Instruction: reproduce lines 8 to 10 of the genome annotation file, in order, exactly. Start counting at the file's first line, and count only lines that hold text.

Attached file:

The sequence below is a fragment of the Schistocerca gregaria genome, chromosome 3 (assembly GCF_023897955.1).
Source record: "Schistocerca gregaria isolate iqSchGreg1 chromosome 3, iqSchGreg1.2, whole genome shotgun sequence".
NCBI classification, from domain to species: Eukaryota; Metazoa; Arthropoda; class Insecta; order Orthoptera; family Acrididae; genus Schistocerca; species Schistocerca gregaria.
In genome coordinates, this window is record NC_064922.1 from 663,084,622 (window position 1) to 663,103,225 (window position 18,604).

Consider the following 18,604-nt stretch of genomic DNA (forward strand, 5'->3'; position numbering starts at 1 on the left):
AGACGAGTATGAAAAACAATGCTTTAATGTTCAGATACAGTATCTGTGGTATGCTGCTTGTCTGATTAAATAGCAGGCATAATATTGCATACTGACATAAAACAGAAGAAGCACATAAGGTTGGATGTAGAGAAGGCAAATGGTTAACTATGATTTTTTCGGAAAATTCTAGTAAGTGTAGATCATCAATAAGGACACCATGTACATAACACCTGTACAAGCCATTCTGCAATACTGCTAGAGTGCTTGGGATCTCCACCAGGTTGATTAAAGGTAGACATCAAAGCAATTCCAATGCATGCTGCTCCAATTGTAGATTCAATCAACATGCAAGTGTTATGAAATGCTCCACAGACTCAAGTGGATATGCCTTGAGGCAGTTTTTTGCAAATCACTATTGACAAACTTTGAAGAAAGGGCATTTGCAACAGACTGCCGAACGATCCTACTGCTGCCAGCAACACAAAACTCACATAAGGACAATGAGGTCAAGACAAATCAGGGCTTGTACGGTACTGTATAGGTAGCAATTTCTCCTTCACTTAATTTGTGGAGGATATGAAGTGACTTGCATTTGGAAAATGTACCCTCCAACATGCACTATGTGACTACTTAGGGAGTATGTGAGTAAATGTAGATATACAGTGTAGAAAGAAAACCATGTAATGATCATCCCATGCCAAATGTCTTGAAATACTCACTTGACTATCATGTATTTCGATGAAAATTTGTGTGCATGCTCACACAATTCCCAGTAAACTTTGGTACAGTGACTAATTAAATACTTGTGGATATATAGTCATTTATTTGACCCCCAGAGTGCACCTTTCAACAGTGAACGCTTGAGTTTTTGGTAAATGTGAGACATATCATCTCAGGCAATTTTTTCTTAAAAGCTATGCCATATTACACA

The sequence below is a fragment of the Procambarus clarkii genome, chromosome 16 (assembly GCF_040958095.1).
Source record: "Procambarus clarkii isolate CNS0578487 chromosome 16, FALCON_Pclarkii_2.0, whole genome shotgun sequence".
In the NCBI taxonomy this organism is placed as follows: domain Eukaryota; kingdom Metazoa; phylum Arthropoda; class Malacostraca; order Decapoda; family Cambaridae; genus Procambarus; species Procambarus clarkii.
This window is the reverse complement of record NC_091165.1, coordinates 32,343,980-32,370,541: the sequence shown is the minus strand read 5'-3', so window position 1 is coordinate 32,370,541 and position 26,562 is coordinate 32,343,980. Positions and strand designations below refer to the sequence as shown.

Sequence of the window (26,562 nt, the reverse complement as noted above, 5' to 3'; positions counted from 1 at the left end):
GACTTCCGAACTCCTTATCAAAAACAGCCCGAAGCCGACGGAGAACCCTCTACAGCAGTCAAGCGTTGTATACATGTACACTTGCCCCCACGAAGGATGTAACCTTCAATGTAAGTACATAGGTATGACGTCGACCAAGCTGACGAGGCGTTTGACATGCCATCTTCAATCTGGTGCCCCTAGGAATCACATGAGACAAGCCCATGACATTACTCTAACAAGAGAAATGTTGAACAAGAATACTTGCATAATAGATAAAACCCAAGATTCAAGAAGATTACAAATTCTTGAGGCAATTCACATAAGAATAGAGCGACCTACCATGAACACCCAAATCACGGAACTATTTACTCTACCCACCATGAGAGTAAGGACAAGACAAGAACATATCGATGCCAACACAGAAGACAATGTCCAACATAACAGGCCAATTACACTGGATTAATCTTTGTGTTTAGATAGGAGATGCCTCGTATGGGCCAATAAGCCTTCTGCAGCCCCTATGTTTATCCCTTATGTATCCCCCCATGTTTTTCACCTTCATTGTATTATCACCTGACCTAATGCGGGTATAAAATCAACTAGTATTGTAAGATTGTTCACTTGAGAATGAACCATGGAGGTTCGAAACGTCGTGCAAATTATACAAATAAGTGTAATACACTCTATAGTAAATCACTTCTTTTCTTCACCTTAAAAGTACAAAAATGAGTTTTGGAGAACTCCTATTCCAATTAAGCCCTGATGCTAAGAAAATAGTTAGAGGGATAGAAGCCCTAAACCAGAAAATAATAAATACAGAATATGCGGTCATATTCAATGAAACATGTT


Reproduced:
Source record: "Procambarus clarkii isolate CNS0578487 chromosome 16, FALCON_Pclarkii_2.0, whole genome shotgun sequence".
In the NCBI taxonomy this organism is placed as follows: domain Eukaryota; kingdom Metazoa; phylum Arthropoda; class Malacostraca; order Decapoda; family Cambaridae; genus Procambarus; species Procambarus clarkii.
This window is the reverse complement of record NC_091165.1, coordinates 32,343,980-32,370,541: the sequence shown is the minus strand read 5'-3', so window position 1 is coordinate 32,370,541 and position 26,562 is coordinate 32,343,980. Positions and strand designations below refer to the sequence as shown.